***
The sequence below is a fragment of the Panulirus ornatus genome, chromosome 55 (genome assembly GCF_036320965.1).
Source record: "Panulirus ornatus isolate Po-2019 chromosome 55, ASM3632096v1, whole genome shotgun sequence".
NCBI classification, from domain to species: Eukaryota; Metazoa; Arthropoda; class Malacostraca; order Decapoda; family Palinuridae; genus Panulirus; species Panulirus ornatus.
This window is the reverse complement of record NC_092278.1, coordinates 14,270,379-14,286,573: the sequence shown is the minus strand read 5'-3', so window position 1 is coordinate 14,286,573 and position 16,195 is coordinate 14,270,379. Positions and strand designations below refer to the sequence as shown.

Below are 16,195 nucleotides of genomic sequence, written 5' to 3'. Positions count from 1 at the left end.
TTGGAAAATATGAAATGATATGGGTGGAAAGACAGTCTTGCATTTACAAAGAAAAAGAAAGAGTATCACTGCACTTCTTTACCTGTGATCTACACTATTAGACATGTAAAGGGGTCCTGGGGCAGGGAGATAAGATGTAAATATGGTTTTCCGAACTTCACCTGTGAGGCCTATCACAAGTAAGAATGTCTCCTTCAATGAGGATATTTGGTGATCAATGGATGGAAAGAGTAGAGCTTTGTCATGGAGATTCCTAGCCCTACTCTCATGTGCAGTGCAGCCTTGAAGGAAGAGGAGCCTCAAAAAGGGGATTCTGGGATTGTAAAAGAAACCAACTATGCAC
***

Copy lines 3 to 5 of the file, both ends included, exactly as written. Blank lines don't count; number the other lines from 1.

NCBI classification, from domain to species: Eukaryota; Metazoa; Arthropoda; class Malacostraca; order Decapoda; family Palinuridae; genus Panulirus; species Panulirus ornatus.
This window is the reverse complement of record NC_092278.1, coordinates 14,270,379-14,286,573: the sequence shown is the minus strand read 5'-3', so window position 1 is coordinate 14,286,573 and position 16,195 is coordinate 14,270,379. Positions and strand designations below refer to the sequence as shown.

Below are 16,195 nucleotides of genomic sequence, written 5' to 3'. Positions count from 1 at the left end.